Im a 24 yr old male, received oral (well only for literally a few seconds before I stopped it, bit of a long story really) off a stranger a few weeks ago and thought Id go to a GUM clinic today just to get checked out as I'd been feeling a little paranoid about it.
I've not had anything in the way of symptoms but thought it would be best to know. I've never been tested for STIs before so wasnt too sure how it all worked.
The nurse took a swab, a urine test and a blood test and also gave me the first (of three) shot of a vaccinne for Hepatitis B if I remember correctly. Her and her colleague then looked at the samples under the microscope and she said that they couldnt see anything obviously wrong with them, but I'll get the proper results in a week or two.
I think she might have said something about going back for a HIV test in 3 months or something? This got me a little worried, but then again I think it said on the form when I got there that they routinely check for all STIs regardless of your circumstances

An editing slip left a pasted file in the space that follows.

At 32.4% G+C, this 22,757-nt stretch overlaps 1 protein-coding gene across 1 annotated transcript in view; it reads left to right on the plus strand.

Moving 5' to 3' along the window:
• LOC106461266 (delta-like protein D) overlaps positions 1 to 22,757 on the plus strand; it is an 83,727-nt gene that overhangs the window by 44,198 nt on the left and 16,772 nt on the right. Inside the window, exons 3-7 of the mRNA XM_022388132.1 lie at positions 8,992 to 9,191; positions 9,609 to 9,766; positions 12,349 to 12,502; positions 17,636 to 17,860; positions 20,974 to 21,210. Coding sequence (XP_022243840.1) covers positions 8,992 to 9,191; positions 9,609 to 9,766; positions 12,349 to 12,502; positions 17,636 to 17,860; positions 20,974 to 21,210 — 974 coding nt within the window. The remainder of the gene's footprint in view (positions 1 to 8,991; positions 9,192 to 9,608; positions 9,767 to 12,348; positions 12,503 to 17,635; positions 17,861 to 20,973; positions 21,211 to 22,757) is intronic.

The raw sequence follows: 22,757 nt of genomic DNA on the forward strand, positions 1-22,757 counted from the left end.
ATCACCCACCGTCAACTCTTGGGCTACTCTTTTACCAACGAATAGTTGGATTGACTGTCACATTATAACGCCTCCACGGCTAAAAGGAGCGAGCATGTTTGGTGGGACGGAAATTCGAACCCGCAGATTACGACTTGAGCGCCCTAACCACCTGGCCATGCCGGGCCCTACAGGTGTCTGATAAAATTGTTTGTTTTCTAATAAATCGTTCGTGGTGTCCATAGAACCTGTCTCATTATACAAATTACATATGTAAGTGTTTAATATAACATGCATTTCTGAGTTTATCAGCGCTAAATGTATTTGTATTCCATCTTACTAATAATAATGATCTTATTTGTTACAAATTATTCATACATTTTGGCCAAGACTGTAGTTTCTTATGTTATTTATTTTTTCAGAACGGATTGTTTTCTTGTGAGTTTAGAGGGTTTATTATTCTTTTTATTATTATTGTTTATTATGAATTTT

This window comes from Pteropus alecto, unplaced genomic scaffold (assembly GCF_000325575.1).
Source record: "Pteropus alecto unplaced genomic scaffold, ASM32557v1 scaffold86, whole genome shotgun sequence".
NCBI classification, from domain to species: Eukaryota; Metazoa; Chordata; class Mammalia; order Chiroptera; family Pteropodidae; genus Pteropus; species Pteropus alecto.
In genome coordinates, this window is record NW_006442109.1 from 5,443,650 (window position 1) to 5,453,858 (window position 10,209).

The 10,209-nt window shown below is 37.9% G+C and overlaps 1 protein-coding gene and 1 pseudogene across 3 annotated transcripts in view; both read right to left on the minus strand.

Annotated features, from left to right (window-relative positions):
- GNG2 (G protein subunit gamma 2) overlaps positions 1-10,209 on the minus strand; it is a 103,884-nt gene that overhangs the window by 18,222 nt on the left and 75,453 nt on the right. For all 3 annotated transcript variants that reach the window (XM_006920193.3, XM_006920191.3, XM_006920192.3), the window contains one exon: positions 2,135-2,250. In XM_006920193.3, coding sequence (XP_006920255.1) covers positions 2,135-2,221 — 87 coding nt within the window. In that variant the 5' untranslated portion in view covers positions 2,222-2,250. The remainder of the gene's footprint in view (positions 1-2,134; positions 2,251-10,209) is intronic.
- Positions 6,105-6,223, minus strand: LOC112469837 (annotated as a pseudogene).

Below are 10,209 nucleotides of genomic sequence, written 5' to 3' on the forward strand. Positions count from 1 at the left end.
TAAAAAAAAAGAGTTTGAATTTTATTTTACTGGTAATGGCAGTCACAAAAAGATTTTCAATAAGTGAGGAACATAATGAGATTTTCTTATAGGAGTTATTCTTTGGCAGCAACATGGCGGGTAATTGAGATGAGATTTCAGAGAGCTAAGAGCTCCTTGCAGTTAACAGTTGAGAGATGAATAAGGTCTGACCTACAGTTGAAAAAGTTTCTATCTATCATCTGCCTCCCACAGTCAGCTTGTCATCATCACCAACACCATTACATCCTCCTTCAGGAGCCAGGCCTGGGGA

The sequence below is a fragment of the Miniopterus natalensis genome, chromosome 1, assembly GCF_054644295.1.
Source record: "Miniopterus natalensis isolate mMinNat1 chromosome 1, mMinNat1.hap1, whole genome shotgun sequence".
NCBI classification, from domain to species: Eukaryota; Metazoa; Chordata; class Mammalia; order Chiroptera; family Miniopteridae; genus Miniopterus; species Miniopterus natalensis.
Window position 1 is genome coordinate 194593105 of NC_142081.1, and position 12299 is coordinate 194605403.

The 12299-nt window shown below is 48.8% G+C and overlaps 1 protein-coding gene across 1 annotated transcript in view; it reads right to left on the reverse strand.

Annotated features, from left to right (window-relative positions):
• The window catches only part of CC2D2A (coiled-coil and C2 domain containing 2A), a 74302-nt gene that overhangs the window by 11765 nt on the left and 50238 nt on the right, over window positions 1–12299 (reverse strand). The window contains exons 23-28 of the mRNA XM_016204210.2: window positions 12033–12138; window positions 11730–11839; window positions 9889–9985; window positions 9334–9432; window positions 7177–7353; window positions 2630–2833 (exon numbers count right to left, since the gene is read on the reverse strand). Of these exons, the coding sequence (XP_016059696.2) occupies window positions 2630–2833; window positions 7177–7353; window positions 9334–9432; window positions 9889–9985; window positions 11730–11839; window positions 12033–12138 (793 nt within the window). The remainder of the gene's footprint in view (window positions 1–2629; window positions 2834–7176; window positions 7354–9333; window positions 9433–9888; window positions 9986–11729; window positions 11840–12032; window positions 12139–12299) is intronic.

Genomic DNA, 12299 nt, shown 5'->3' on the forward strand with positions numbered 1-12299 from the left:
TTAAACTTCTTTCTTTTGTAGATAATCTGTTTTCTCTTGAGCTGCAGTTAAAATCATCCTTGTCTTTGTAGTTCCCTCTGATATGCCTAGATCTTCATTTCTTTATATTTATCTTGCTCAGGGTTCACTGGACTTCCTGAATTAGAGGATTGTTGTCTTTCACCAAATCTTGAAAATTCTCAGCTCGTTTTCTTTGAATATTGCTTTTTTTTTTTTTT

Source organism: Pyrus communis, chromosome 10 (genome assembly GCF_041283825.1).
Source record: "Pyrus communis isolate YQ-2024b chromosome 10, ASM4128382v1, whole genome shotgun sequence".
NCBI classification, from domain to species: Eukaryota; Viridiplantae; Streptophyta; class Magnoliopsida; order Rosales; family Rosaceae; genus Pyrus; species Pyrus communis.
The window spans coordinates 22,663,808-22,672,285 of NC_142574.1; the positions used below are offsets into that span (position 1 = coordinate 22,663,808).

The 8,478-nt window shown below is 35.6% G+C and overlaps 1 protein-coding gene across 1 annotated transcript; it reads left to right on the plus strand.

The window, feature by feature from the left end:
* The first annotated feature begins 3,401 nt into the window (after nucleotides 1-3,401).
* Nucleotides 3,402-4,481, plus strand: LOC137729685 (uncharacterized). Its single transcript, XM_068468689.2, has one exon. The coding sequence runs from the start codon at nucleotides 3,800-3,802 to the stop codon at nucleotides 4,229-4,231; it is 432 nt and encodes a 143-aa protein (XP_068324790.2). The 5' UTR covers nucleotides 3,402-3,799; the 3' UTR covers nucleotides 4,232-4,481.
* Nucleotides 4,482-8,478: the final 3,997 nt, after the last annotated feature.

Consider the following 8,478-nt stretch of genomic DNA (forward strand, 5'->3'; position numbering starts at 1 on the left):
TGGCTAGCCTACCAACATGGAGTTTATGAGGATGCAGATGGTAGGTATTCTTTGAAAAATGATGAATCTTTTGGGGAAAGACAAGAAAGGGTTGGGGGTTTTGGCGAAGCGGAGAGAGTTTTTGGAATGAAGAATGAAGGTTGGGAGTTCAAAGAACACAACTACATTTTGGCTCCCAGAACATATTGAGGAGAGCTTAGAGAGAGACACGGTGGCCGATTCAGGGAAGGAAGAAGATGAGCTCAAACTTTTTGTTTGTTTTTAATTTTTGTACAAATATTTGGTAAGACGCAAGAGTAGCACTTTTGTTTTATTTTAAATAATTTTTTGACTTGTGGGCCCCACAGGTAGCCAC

So Im just wondering, does it sound like I have much to worry about? I actually feel a little more anxious now than I did beforehand I think, but I imagine they're just being thorough and treat everybody like this?
STI Tests Watch
- Thread Starter
- 15-07-2014 18:10
- 16-07-2014 13:14
They will screen everybody for everything as standard procedure, so you've got nothing to worry about. It's all quite normal.
You should keep going for regular checkups regardless of whether or not you have symptoms (especially if you don't have a regular partner). It sounds like you're careful and already know this, but condoms are imperative!
But yeah, nothing to be anxious about here.
- Community Assistant
- 16-07-2014 22:09
Received oral from another a man? Hep B is a routine vaccination for men having sex with other men - Hep B is more easily transmitted than HIV is, and you don't want the problems it can cause.
You don't get HIV from receiving oral. You're very very very unlikely to get it from giving it too - at the worst, there's a tiny chance (one in many thousands) if someone with HIV comes in your mouth. A modern blood test produces reliable results a month after possible exposure, rather than three months, so if you want to test then, go for it.
Offering a spectrum of tests is utterly standard behaviour, especially if this is sex with other men.